I am a bit of a nerd but I do class my recent day out in the London as one of my best ever in our capital. Coffee, books, theatre and dumplings all equal a very happy Michelle.
It all started because I’m a big fan of James Norton. Yes he’s handsome I won’t deny, but I genuinely think he’s an awesome actor. So when I saw he was in a pop-up theatre production of Bug, I seized the day (and a credit card) and booked two tickets. It didn’t occur to me at the time but I didn’t have to choose seats. And therein lies the magic of Found111. This production company have used a previous School of Art creative space to house their pop-up theatre, and have some of the most creative staging I’ve ever seen. I use “staging” loosely because effectively there is no stage. You are literally in the room with the actors. I can sometimes find theatre productions a little cringey if I’m honest. But not Bug. The play itself was gruesome, gritty and totally utterly absorbing. About as far from cringey as you could get. The flawless performances of the four actors were just incredible. The pitch, tone and diction of their southern drawl accents didn’t falter and the whole audience were totally invested in their story. When James Norton – mid psychosis – darted his head to look accross the room, so did the whole audience. And even at the end, I still had questions about the characters and the story line. I wanted more.
Animated and still thinking about the play, we wandered back onto Charing Cross Road. The production space is right next to Foyles, a book store I’d neither visited nor heard of. But I love a book shop. The textures, colours and images of the books covers that hide magical/happy/sad/scary/thrilling stories, is just magical to me. I’m not a great nor a fast reader, but my love affair with books grows infinitely. An unread book, brand new and shiny is alluring because it holds a story – or print – no one has ever read before. But then a well thumbed classic means that others have shared and enjoyed the secret too and you are part of the “club” who have experienced something special. Or maybe not special, maybe its absolute rubbish which becomes a discussion point about how much you hate it. Either way I love books. Anyway, after wandering round for Foyles for over an hour, I was quite restrained and bought a novel and a little light for reading in the dark. (Cute by the way and works great!)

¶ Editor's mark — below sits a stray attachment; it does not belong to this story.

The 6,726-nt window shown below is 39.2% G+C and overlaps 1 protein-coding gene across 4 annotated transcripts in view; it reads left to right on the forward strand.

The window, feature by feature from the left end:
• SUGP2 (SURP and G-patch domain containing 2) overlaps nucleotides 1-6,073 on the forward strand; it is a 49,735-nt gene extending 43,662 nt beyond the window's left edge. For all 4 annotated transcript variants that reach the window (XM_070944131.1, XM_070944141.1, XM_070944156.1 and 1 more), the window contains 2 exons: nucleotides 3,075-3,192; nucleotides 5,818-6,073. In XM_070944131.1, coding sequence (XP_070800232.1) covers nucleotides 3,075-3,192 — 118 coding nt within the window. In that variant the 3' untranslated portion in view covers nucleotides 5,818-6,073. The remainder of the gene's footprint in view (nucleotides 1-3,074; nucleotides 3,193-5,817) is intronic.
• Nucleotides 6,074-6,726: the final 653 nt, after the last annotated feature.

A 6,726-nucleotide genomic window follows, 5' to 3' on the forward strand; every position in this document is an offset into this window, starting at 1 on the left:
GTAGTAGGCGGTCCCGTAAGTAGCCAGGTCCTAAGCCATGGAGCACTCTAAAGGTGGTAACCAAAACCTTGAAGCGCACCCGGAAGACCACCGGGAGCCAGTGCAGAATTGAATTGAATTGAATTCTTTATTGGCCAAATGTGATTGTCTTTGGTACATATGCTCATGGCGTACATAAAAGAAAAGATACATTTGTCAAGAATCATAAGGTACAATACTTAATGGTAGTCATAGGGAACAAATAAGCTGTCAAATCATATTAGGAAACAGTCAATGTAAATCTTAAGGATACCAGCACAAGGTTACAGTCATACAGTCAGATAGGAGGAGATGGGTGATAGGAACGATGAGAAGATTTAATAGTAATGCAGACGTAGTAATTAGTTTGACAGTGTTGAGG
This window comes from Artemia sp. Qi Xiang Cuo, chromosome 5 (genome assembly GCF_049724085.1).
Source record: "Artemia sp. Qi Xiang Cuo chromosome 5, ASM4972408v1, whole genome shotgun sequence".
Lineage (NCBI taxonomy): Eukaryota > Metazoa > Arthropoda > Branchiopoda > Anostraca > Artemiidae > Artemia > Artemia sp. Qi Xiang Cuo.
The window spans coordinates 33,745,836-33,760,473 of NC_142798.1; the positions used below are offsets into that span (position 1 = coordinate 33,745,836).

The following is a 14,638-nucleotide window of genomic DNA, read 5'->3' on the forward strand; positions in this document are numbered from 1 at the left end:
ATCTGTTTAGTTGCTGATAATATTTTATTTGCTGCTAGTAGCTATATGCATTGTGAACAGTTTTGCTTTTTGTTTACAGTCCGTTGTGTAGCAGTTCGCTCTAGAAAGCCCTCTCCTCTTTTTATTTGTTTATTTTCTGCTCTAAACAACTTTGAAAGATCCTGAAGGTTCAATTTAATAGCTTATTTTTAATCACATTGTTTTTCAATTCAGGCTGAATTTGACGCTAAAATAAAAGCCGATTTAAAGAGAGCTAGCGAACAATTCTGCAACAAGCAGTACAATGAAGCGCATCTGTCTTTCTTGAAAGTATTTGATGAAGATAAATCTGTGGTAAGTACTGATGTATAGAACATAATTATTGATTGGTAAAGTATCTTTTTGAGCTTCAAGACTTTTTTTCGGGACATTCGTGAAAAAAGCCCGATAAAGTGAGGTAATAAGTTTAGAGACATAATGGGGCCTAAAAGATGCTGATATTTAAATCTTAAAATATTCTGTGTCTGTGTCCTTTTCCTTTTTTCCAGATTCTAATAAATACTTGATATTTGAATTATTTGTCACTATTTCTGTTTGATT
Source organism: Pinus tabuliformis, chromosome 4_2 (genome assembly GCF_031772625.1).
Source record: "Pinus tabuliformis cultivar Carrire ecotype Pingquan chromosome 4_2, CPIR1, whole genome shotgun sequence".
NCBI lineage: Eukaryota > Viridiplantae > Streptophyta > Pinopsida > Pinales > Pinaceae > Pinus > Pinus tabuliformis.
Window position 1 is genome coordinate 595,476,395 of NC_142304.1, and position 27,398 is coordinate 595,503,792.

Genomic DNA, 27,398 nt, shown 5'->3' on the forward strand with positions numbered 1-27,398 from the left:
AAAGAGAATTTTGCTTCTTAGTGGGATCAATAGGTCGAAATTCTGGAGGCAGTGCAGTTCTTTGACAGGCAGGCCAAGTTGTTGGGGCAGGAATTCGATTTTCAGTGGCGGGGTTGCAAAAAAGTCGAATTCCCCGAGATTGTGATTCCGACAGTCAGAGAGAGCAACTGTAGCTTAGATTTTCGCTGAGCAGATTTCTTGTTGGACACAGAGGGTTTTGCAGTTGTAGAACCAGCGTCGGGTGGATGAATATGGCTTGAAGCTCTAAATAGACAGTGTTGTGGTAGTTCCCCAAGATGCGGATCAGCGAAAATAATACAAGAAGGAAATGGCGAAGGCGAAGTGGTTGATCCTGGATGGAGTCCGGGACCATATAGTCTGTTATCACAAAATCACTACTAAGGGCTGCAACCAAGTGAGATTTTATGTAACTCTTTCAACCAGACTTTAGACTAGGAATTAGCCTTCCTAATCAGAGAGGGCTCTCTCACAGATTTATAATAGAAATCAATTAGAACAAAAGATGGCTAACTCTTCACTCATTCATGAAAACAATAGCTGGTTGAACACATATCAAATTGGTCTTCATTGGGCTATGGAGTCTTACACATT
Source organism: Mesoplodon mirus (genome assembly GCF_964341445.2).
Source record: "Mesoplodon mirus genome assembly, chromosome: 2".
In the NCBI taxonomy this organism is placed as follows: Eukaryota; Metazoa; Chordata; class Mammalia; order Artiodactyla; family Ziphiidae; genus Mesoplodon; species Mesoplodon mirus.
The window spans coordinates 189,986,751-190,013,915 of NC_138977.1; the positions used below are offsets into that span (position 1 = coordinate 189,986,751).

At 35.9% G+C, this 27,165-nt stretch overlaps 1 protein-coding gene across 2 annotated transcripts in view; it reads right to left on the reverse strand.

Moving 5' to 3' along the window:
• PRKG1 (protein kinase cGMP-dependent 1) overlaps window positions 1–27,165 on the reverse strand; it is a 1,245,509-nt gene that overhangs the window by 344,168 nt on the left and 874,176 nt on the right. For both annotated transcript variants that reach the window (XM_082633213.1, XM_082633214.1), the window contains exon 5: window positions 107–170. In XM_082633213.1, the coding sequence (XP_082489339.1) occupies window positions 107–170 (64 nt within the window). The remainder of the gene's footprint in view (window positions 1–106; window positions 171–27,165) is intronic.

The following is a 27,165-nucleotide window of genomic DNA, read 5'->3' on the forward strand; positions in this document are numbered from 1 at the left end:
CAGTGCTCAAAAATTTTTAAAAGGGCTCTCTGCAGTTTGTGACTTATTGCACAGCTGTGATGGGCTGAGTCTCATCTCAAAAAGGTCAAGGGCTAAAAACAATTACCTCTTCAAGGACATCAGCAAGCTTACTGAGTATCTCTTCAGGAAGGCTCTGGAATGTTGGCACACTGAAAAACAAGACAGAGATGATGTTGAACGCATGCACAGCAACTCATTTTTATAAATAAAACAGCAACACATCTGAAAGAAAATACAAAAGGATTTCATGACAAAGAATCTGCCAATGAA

As we were right next door to China town, it made sense to sneak in some dim sum to appease my new dumpling obsession. Initiated by the totally brilliant Lizzie Mabbot (or Hollow Legs as she’s more commonly recognised on social media), I decided to tweet and ask for restaurant recommendations. To my shock and awe, she very kindly obliged. However as we started to wander towards the location, we literally just happened upon Tonkotsu. Now this pace had been on my hit list for months but as you can’t make a reservation, the chances of getting in when you want to is well, fair to crap. This is obviously because it is so bloomin’ awesome, but the Japanese gods must have been smiling on us that day because we walked in and were seated instantly. Whether it was pure luck or my inane grinning that scared that waitress into seating us so quickly I’m not sure, but either way I was overjoyed! We had squid, crab croquettes and two types of Gyoza – Pork and Shitake mushroom. The dough on the gyoza was so thin it was almost translucent, they had the most perfectly crisp bottoms for texture and both fillings were immense. But what made it super special was the “Eat all the bits” chilli oil which was actually more of a chilli jam. Packed with chillies (obvs), garlic, red miso, sesame, soy and loads of other lovely stuff, it’s not over poweringly hot but spicy and flavoursome. So good in fact, I had to buy a jar to bring home for Paul. According to the jar you can spoon it over rice, noodles or pasta, use it as a marinade or add to stir frys and stews to give “a little tokyo street kick”. Best guess, I’ll be trying all those tips!!